The unresolved land question in South Africa is a time bomb. One out of every two South Africans was classified as “poor” in 2015, with the poverty rate increasing to 55.5 percent from a low of 53.2 percent in 2011. This translated into more than 30 million out of 55 million South Africans living in poverty in 2015. Ongoing struggles for housing in urban areas and grazing in rural areas reveal the full extent of the country’s poverty crisis. The ANC government now seems to realize that for both its survival as a ruling party and the preservation of democracy, something drastic must be done to reverse the vast inequalities that plague land ownership in South Africa.

When the ANC came to power in 1994, it inherited a deeply uneven playing field. For more than a century, land ownership, access, and use of land had been determined by race. This was the direct result of European colonialism and the arrival of white settlers who violently dispossessed indigenous black Africans of their land. Early settlers established “native” reserves for blacks and, in 1913, the white-led government of the Union of South Africa passed legislation restricting the black majority to just 7 percent of South Africa’s territory, which by then was already overcrowded and overgrazed. This paltry percentage of the land was increased to 13 percent in 1936, a situation that prevailed until the advent of democracy in South Africa in 1994.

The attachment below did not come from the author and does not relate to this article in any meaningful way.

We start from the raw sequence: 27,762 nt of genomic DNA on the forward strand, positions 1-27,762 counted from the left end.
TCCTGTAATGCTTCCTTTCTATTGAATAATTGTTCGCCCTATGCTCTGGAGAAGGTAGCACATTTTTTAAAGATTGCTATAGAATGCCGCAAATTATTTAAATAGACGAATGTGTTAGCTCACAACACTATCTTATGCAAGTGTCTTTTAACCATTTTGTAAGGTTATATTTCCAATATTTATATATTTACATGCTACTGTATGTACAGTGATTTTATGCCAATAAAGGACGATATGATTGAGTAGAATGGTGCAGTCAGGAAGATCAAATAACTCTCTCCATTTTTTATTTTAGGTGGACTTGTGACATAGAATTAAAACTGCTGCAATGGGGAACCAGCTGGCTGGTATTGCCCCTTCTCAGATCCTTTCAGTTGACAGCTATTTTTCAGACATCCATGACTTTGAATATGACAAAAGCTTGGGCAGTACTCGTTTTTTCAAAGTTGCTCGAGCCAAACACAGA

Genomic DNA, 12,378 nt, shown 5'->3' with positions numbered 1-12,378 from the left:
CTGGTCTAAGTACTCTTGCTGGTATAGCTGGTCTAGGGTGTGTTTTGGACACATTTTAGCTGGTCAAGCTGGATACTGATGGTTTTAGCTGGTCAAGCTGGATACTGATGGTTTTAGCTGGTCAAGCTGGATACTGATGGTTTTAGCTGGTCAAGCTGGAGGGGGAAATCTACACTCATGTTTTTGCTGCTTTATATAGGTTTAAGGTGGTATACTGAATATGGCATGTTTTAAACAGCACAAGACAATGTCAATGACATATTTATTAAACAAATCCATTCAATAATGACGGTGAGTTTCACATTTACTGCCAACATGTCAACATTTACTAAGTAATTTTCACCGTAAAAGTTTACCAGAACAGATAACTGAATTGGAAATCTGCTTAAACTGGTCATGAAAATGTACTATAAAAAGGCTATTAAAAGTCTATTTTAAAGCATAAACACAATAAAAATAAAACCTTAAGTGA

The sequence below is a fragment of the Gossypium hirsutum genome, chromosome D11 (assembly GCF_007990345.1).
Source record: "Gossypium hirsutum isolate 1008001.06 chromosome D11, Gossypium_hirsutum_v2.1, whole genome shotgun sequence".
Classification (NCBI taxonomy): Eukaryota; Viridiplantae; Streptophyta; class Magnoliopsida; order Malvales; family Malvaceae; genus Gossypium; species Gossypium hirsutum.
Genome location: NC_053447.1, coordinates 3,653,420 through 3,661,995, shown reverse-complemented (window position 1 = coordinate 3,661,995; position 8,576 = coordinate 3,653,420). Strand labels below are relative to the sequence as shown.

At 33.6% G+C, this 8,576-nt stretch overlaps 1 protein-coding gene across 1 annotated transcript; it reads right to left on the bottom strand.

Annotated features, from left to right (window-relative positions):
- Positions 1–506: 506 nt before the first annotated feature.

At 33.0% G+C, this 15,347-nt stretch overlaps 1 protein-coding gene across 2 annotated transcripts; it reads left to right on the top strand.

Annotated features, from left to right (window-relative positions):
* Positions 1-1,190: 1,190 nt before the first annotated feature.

Even after being relegated to faraway reserves, black South Africans often did not actually own their land. The state owned most of the land in the rural areas of the former reserves, granting only rights of occupation to its residents, rather than the freehold title deeds that were common for white landowners. While white colonialists